Small Coastal Towns
Towns Along The Albemarle Sound
A wet, sinuous main street welcomes floating visitors to North Carolina each year. Our portion of the 3,000-mile long toll-free route known as the Intracoastal Waterway cuts its way through sounds, bays, rivers and canals on a trip of historic proportions.
This voyage begins where North Carolina nestles up against its northern neighbor in what we call the Albemarle Region. There, the Dismal Swamp Canal links Virginia’s Chesapeake Bay with the Albemarle Sound, a shallow, tide-less inland body of primarily fresh water. Boaters find the calm waters a relaxing way to cruise. The waterway meanders by picturesque towns that have changed little since Europeans first set foot here.
It’s not hard to picture four-masted schooners bobbing in the harbor at Elizabeth City, where they once waited for their cargos of hemp, flax, pork, rice, indigo and lumber. Today, there are plenty of new docks and boating facilities near downtown and attractions like the Museum of the Albemarle. You might think that Elizabeth City – three times voted one of the best small towns in America – was named for a queen. Not so. In 1794 Elizabeth Tooley deeded some land she owned for the purpose of erecting the town. Grateful citizens immortalized her.
The sleepy river town named for the earl of Hertford is a good next stop on the sound. A narrow, winding road tracks the tea-colored river, where Victorian and Georgian homes sit under Spanish moss-draped Cypress trees. Baseball hall of fame legend “Catfish” Hunter was born and raised here. The Newbold White House – built in 1730 - is thought to be the oldest existing structure in the state. Across the river is Leigh’s Plantation, a huge brick home with dozens of rooms, including a third-story ballroom.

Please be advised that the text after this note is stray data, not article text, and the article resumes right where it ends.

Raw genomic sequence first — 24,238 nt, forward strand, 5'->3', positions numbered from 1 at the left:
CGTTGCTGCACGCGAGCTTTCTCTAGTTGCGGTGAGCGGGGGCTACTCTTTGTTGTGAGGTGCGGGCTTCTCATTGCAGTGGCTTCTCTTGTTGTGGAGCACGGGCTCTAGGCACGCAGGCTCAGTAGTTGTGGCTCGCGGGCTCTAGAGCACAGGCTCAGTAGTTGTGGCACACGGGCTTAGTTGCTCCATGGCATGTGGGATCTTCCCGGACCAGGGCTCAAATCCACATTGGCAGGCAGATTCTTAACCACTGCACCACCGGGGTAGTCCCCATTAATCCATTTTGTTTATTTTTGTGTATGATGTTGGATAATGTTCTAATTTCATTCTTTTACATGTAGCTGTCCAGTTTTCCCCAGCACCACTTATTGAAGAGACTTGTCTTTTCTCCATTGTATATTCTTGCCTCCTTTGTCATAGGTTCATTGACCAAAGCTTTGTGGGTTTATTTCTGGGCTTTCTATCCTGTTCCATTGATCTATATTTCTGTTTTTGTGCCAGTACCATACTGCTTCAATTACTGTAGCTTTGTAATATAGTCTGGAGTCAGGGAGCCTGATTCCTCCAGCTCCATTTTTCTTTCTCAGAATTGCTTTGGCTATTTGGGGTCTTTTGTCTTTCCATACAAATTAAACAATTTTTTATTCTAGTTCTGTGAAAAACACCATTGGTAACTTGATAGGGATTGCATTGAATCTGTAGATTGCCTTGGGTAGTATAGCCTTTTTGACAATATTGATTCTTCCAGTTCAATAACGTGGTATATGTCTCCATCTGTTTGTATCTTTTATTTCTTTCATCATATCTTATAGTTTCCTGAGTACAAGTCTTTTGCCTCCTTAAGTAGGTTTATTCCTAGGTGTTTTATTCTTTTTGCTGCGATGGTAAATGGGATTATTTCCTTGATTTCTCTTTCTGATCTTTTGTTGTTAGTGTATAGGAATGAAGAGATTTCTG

Edenton, honored in 2011 as one of America's Prettiest Towns, stops many Intracoastal Waterway boaters with its natural beauty and its Colonial era historic district of Jacobean, Georgian, Federal, Greek Revival and Victorian homes. The town, which was the first permanent settlement in the state, has excellent marinas convenient to the visitor center and downtown. Shopping and restaurants are within walking distance of the docks.
Another good stop on the Albemarle Sound is Columbia, which sits on the Albemarle-Pamlico peninsula alongside the Scuppernong River. Chartered initially as Elizabeth Town, its name was changed to Columbia in 1810 because it was often confused with another North Carolina town called Elizabethtown, not to mention nearby Elizabeth City. About 900 people call Columbia home today. A tidy, historic district of homes built mostly in the early 1900s is worth a walk-through, and in warmer months kayaks are available for exploration of the Scuppernong River.
These are just a few of the historic stops on the Albemarle Sound portion of the Intracoastal Waterway. Other Albemarle Sound venues to visit include Fort Raleigh National Historic Site on Roanoke Island, as well as the Wright Brothers National Monument at Kitty Hawk and Nags Head Woods.
added: December 22, 2008
updated: September 27, 2012